Opinium’s regular poll for the Observer suggests party support is still static, despite a difficult few weeks for the government. Topline voting intention figures are CON 40%(nc), LAB 42%(nc), LDEM 6%(+1). Fieldwork was between Tuesday and Thursday and changes are from a month ago. Ahead of the budget Opinium also asked about the most trusted team on the economy. May & Hammond led by 36% to Corbyn & McDonnell on 28% (as with the best PM question, the majority of respondents said either None (24%) or Don’t know (12%). Full tabs are here.

Midweek we also had ICM’s poll for the Guardian – that too showed a pretty much static position, with topline figures of CON 41%(-1), LAB 41%(-1), LDEM 7%(nc). Tabs for that are here.

A budget is, of course, the sort of major event that can sometimes cut through with the public if it contains something particularly compelling or – more likely – something particularly unattractive. As I’ve often written here, it’s very rare for budgets to result in a boost for the government, but there are plenty of examples of budgets going horribly wrong and damaging party support – they are very much a bullet to be dodged, rather than an opportunity to win support. We shall see what happens this week.


340 Responses to “Latest Opinium suggests the polls are still static”

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  1. JOSEPH1832

    Irish contingency planning includes scaling up southern ports so as to bypass GB and export direct to France.

  2. @S Thomas – “If ROI thought that there was no deal on the cards why did they need to seek a written guarrantee?it only makes sense if they thought that there was a deal on starting trade talks in the offing and sufficient progress deemed made.”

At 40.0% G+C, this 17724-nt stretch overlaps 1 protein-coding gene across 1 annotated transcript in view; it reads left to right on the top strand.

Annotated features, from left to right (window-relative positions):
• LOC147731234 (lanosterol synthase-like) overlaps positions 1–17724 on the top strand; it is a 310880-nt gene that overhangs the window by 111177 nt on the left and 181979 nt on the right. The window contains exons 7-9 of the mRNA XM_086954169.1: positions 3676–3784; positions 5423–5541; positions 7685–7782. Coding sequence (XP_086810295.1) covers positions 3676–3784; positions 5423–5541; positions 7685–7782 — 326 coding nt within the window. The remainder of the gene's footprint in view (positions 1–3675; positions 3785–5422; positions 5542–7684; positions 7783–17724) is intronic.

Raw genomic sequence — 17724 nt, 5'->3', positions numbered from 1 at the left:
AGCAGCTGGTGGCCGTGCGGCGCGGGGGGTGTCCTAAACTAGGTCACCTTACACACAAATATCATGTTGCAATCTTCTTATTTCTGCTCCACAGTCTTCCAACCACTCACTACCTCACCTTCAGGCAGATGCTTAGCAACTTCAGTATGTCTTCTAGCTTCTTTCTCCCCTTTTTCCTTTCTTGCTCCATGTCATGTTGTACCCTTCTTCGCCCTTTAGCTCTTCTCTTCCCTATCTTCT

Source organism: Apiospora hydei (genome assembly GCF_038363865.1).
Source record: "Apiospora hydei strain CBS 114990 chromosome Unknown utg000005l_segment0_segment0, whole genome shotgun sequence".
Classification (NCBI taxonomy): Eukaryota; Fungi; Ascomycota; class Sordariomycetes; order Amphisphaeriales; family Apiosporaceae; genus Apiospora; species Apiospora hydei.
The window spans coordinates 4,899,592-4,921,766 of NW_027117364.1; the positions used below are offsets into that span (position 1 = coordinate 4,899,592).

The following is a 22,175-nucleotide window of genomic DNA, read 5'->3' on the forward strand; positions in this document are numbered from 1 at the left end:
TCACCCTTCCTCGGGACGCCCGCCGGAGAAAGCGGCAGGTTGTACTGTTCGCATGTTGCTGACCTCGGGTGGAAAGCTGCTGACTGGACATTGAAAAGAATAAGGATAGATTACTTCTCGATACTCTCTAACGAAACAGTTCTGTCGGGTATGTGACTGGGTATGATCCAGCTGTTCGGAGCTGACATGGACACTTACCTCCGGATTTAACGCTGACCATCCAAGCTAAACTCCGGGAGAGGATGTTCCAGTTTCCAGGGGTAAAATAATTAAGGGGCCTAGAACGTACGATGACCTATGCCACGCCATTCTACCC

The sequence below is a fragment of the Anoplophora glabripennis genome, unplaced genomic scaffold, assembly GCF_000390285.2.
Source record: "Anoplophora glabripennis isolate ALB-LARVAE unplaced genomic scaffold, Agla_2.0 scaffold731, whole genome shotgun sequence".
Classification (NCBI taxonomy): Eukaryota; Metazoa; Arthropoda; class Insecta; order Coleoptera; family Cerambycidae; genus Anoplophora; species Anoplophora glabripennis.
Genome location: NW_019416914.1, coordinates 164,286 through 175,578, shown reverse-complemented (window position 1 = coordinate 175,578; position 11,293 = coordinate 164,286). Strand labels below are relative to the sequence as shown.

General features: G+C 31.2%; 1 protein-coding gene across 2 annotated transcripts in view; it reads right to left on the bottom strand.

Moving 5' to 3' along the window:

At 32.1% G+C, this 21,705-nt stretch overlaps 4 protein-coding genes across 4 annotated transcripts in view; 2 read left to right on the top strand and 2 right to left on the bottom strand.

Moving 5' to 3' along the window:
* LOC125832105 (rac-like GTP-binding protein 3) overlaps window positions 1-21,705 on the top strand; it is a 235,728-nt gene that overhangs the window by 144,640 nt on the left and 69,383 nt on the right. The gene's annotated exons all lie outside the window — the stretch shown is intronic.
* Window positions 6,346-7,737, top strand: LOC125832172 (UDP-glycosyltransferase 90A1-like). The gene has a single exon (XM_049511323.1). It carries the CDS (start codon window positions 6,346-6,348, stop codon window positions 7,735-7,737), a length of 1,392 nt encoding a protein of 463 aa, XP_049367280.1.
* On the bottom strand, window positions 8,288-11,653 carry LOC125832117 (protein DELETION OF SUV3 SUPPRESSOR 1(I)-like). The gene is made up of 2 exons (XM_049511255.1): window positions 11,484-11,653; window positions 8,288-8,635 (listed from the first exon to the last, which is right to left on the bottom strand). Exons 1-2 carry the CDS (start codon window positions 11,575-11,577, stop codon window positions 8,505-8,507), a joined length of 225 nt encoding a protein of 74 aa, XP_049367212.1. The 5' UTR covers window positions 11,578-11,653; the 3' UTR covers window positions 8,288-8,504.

It’s clear that you didn’t read the various links posted last night, or even think about the situation from the RoI perspective.

    The entire point of Varadker’s intervention, which was drafted in full cooperation with Barnier’s team and with the knowledge and endorsement of the other 26 EU nations, was to force the UK to start thinking seriously about the border issue. No more ‘magical thinking’ – the UK needs to come forward with an acceptable solution.

    Why would they do this? You think it’s because a trade deal is starting to emerge, and they fear a hard border. It’s actually because they know that no trade deal means not only a hard border, but also a hard landing for the RoI economy. They looked to Westminster and decided that Davis and May were floundering on the Irish issue, and so decided to give the whole issue a hard kick to get this part of the talks moving and speed the trade talks. It’s the precise opposite of what you think. Varadker knows that as it stands, trade talks won’t start, and he is desperate to get them underway.

    I really do think that the dreamy nature of some Brexiters is frightening.

  3. @trigguy that’s new to me, but to answer your question I’m not expecting anything except for many surprises between now and the next government.

    I am dreading to think what that exit poll will show!

  4. JOHN B

    So, Op cannot find any LibDems in Scotland – or am I incapable of reading the polling results? If I have understood correctly, then I am unlikely to take this polling set up seriously.

    It’s just chance though. There were only 111 people from Scotland in the Opinium survey that gave a preference and with Lib Dems only polling about 5%, there being none in a sample that size is easily explained by chance.

    Especially if you then consider that of the 147 who said they had voted in June only 2 of them said they had voted Lib Dem, then they didn’t actually have many votes to retain in this particular sample. Because of course there’s no balancing of the sample to match the last election result either.

  5. Opinium usually ask for opinion on the Party leaders and this showed a slight increase for May as PM as we have seen with other polls:

    Approve 33% Disapprove 46% Nett – 13
    (Con voters 71 – 13 = +58)

    Corbyn’s rating as Leader of Labour is 36-39=-3 is interesting in that it suggests a greater potential for increase from it’s higher neutral rating.